Currently, abortion is only allowed when a woman’s life is at risk, but not in cases of rape, incest or fatal foetal abnormality.
The Eighth Amendment, which grants an equal right to life to the mother and unborn, will be replaced.
The declaration was made at Dublin Castle at 18:13 local time on May 25.
The only constituency to vote against repealing the Eighth amendment was Donegal, with 51.9% voting against the change.
A vote in favour of repeal paves the way for the Dáil (Irish Parliament) to legislate for change which would see the introduction of a much more liberal regime.
In 2015 the country voted overwhelmingly to legalise same-sex marriage in a historic referendum.
‘Burden of shame is gone’
Reacting to the result, the taoiseach (prime minister) Leo Varadkar, who campaigned in favour of liberalisation, said it was ‘a historic day for Ireland,’ and that a ‘quiet revolution’ had taken place.
Mr Varadkar told crowds at Dublin Castle the result showed the Irish public ‘trust and respect women to make their own decision and choices.’
He added, “It’s also a day when we say no more. No more to doctors telling their patients there’s nothing can be done for them in their own country, no more lonely journeys across the Irish Sea, no more stigma as the veil of secrecy is lifted and no more isolation as the burden of shame is gone.”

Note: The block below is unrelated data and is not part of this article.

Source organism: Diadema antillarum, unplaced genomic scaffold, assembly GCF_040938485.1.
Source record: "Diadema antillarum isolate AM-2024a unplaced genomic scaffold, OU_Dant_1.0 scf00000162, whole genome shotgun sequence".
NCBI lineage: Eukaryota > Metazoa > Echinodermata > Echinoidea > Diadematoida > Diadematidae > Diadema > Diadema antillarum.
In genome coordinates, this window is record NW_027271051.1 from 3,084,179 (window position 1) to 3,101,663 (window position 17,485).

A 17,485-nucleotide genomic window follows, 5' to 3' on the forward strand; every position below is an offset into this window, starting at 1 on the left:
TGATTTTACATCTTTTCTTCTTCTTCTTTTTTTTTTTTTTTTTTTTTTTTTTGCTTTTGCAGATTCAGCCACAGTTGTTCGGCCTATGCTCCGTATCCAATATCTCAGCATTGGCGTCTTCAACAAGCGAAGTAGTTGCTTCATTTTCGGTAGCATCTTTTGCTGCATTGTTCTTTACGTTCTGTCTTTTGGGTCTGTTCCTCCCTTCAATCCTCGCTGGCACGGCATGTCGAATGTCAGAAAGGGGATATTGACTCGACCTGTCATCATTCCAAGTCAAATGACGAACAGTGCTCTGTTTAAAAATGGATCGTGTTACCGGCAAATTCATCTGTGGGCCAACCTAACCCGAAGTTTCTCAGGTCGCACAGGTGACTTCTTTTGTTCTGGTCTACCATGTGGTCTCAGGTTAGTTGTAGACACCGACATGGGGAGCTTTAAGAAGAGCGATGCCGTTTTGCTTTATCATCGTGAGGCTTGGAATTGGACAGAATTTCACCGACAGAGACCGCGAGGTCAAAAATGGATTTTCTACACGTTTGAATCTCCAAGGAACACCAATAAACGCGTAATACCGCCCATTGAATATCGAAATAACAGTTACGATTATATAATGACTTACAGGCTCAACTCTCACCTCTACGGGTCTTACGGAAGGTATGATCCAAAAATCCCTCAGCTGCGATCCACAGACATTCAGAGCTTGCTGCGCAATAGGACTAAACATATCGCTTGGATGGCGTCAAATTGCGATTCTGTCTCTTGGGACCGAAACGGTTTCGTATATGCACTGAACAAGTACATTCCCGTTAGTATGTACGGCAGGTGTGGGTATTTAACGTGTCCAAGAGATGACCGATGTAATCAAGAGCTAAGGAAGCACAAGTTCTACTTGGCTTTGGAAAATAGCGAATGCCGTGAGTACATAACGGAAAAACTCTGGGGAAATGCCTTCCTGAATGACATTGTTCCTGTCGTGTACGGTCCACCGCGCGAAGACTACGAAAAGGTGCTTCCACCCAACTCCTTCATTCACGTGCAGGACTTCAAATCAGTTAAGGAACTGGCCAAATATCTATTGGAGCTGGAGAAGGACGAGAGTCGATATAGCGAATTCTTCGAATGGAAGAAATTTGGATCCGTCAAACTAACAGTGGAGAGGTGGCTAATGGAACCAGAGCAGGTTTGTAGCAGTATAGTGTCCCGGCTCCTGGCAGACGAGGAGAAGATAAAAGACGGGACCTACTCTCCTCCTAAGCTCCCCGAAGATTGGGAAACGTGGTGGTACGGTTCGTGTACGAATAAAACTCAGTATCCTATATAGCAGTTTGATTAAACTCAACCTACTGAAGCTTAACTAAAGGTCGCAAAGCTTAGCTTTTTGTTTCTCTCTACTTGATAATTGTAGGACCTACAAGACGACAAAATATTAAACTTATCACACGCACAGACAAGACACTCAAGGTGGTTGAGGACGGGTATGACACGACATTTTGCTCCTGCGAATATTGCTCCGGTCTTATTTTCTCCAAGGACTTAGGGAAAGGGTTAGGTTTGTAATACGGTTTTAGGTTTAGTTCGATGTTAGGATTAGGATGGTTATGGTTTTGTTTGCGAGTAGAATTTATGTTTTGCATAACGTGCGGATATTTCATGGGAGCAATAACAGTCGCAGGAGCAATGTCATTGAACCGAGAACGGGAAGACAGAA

He said that some had voted yes with ‘pride’, but many had voted yes with ‘sorrowful acceptance and heavy hearts.’
Mr Varadkar said he understood that those who had voted against repeal would be unhappy.
He said he had a message for them, “I know today is not welcome and you may feel this country has taken the wrong turn, that this country is one you no longer recognise.”
“I want to reassure you that Ireland today is the same as it was last week, but more tolerant, open and respectful.”
He said by and large it had been a respectful campaign.
He added: “We voted to look reality in the eye and we did not blink.
“We choose to provide companionship where there was once a cold shoulder and medical care where we once turned a blind eye.”